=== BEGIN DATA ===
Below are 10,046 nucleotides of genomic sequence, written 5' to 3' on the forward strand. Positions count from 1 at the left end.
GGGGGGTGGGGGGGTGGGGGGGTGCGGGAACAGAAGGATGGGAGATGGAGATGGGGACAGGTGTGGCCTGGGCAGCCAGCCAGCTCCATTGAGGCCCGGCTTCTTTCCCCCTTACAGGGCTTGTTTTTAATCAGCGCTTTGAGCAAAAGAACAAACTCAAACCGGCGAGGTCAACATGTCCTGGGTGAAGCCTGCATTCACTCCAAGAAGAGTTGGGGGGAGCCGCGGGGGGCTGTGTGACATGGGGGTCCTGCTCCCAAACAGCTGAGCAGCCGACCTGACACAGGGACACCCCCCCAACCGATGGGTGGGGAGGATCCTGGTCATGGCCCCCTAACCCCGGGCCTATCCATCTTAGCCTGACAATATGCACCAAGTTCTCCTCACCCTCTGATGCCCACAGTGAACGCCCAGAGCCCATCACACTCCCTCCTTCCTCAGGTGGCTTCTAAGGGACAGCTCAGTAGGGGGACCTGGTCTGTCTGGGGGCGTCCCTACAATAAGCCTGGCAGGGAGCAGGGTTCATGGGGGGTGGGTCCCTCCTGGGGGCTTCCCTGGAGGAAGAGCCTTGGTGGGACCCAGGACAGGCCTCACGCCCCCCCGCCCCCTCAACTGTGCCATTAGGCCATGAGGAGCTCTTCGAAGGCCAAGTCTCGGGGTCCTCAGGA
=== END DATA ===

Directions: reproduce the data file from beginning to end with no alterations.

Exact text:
Below are 10,046 nucleotides of genomic sequence, written 5' to 3' on the forward strand. Positions count from 1 at the left end.
GGGGGGTGGGGGGGTGGGGGGGTGCGGGAACAGAAGGATGGGAGATGGAGATGGGGACAGGTGTGGCCTGGGCAGCCAGCCAGCTCCATTGAGGCCCGGCTTCTTTCCCCCTTACAGGGCTTGTTTTTAATCAGCGCTTTGAGCAAAAGAACAAACTCAAACCGGCGAGGTCAACATGTCCTGGGTGAAGCCTGCATTCACTCCAAGAAGAGTTGGGGGGAGCCGCGGGGGGCTGTGTGACATGGGGGTCCTGCTCCCAAACAGCTGAGCAGCCGACCTGACACAGGGACACCCCCCCAACCGATGGGTGGGGAGGATCCTGGTCATGGCCCCCTAACCCCGGGCCTATCCATCTTAGCCTGACAATATGCACCAAGTTCTCCTCACCCTCTGATGCCCACAGTGAACGCCCAGAGCCCATCACACTCCCTCCTTCCTCAGGTGGCTTCTAAGGGACAGCTCAGTAGGGGGACCTGGTCTGTCTGGGGGCGTCCCTACAATAAGCCTGGCAGGGAGCAGGGTTCATGGGGGGTGGGTCCCTCCTGGGGGCTTCCCTGGAGGAAGAGCCTTGGTGGGACCCAGGACAGGCCTCACGCCCCCCCGCCCCCTCAACTGTGCCATTAGGCCATGAGGAGCTCTTCGAAGGCCAAGTCTCGGGGTCCTCAGGA